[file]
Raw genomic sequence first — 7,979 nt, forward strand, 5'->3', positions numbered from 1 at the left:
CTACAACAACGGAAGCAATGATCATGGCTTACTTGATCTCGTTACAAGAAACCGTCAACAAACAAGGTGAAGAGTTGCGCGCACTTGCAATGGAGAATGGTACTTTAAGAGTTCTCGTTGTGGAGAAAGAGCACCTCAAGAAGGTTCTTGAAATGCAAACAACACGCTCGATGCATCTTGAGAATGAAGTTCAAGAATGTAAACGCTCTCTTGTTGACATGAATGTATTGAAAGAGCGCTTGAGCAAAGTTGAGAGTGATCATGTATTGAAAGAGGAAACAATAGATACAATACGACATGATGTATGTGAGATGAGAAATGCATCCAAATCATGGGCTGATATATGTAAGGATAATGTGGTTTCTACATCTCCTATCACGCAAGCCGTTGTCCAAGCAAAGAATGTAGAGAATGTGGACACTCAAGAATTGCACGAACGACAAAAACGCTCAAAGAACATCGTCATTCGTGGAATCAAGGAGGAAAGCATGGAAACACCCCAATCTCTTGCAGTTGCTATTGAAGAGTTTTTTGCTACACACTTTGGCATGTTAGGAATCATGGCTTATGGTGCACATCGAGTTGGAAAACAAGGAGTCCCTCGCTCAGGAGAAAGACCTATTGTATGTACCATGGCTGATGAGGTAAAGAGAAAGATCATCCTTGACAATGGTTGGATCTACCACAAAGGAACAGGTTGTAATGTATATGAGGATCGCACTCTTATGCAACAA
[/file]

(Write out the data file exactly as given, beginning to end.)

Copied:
Raw genomic sequence first — 7,979 nt, forward strand, 5'->3', positions numbered from 1 at the left:
CTACAACAACGGAAGCAATGATCATGGCTTACTTGATCTCGTTACAAGAAACCGTCAACAAACAAGGTGAAGAGTTGCGCGCACTTGCAATGGAGAATGGTACTTTAAGAGTTCTCGTTGTGGAGAAAGAGCACCTCAAGAAGGTTCTTGAAATGCAAACAACACGCTCGATGCATCTTGAGAATGAAGTTCAAGAATGTAAACGCTCTCTTGTTGACATGAATGTATTGAAAGAGCGCTTGAGCAAAGTTGAGAGTGATCATGTATTGAAAGAGGAAACAATAGATACAATACGACATGATGTATGTGAGATGAGAAATGCATCCAAATCATGGGCTGATATATGTAAGGATAATGTGGTTTCTACATCTCCTATCACGCAAGCCGTTGTCCAAGCAAAGAATGTAGAGAATGTGGACACTCAAGAATTGCACGAACGACAAAAACGCTCAAAGAACATCGTCATTCGTGGAATCAAGGAGGAAAGCATGGAAACACCCCAATCTCTTGCAGTTGCTATTGAAGAGTTTTTTGCTACACACTTTGGCATGTTAGGAATCATGGCTTATGGTGCACATCGAGTTGGAAAACAAGGAGTCCCTCGCTCAGGAGAAAGACCTATTGTATGTACCATGGCTGATGAGGTAAAGAGAAAGATCATCCTTGACAATGGTTGGATCTACCACAAAGGAACAGGTTGTAATGTATATGAGGATCGCACTCTTATGCAACAA